In the latter, it is thought that the "Buddha nature" is present in all sentient beings, so all life must be considered "sacred."

    But as a Christian, I believe that (only) humans have been created in the image of God and that human life is qualitatively different from the life of animals and other living beings.

    I am not for the wanton killing of animals, or birds, or for the misuse (destruction) of the environment.

    But I do not see anything ethically questionable about dove hunting, even though Dr. Albert would probably not have approved of it.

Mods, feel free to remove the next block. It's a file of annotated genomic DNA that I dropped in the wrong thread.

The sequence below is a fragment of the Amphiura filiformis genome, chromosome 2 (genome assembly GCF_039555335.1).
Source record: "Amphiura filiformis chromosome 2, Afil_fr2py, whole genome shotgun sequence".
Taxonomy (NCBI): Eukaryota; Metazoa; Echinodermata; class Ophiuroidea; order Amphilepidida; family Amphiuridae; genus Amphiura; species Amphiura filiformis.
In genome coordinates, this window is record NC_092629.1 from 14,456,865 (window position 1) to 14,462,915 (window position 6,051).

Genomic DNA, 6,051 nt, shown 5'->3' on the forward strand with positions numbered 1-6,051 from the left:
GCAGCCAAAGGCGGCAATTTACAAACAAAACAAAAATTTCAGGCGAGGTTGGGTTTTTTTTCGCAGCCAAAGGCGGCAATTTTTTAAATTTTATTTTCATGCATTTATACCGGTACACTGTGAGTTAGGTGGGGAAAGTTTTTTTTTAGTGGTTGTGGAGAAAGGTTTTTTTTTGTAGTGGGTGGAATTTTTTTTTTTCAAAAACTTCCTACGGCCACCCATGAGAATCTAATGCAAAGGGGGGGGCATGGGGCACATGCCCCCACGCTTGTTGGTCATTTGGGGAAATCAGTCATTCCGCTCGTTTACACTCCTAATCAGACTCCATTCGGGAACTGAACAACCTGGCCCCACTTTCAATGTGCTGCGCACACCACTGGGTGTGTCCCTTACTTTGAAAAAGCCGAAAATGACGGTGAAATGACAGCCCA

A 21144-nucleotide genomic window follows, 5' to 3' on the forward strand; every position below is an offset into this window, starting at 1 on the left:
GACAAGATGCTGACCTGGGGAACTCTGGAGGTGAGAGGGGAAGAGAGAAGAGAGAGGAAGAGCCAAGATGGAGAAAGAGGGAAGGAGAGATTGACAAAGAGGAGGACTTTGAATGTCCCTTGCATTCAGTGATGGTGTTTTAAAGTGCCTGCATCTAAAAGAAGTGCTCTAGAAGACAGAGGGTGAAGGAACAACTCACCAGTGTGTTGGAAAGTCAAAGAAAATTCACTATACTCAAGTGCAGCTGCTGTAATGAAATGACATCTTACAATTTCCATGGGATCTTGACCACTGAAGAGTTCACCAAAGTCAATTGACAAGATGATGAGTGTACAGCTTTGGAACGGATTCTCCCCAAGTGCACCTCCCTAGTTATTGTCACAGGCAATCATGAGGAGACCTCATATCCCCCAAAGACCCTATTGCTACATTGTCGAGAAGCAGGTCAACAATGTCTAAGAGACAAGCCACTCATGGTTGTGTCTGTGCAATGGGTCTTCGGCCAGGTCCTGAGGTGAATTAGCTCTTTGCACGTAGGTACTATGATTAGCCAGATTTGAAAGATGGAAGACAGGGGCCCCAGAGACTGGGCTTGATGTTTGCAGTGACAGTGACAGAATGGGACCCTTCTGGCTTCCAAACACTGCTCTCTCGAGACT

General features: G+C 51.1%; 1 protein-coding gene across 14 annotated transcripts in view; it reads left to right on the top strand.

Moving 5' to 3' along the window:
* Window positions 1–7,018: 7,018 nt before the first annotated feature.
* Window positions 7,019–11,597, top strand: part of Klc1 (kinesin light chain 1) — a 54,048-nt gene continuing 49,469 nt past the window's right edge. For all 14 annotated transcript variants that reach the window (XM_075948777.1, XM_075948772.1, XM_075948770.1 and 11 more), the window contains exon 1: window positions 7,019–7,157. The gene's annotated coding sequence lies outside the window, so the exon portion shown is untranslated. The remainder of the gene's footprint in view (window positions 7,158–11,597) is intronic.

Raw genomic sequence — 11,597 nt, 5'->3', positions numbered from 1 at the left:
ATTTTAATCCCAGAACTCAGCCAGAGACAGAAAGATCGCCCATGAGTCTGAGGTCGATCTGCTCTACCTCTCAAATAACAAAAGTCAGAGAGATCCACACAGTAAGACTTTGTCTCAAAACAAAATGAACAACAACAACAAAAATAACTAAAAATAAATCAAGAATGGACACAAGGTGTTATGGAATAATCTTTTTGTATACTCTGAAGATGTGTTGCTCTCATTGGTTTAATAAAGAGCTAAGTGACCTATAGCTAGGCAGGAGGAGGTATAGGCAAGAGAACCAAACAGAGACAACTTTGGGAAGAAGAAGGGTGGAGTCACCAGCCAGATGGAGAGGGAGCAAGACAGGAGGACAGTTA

2. Another local Thinking Friend wrote,

    "How redeeming it is that the context of colonial paternalism in which Schweitzer fulfilled his desire to serve God was not the dominant or final historical assessment of his life."

    When I shared this with June, she wrote back, "For sure!"

  3. Dr. Glenn Hinson, my esteemed Thinking Friend in Kentucky, just now wrote:

    "Thanks, Leroy. Schweitzer was truly a great soul. Douglas Steere once spent two weeks in Lambarene; he revered Schweitzer. As he prepared for the visit, S. wrote, 'Don't forget the leather gloves.' He expected Douglas to work!"

    (Dr. Hinson is the author of "Love at the Heart of Things: A Biography of Douglas V. Steere" (1998). Steere, 1901-95 was an outstanding Quaker Christian.)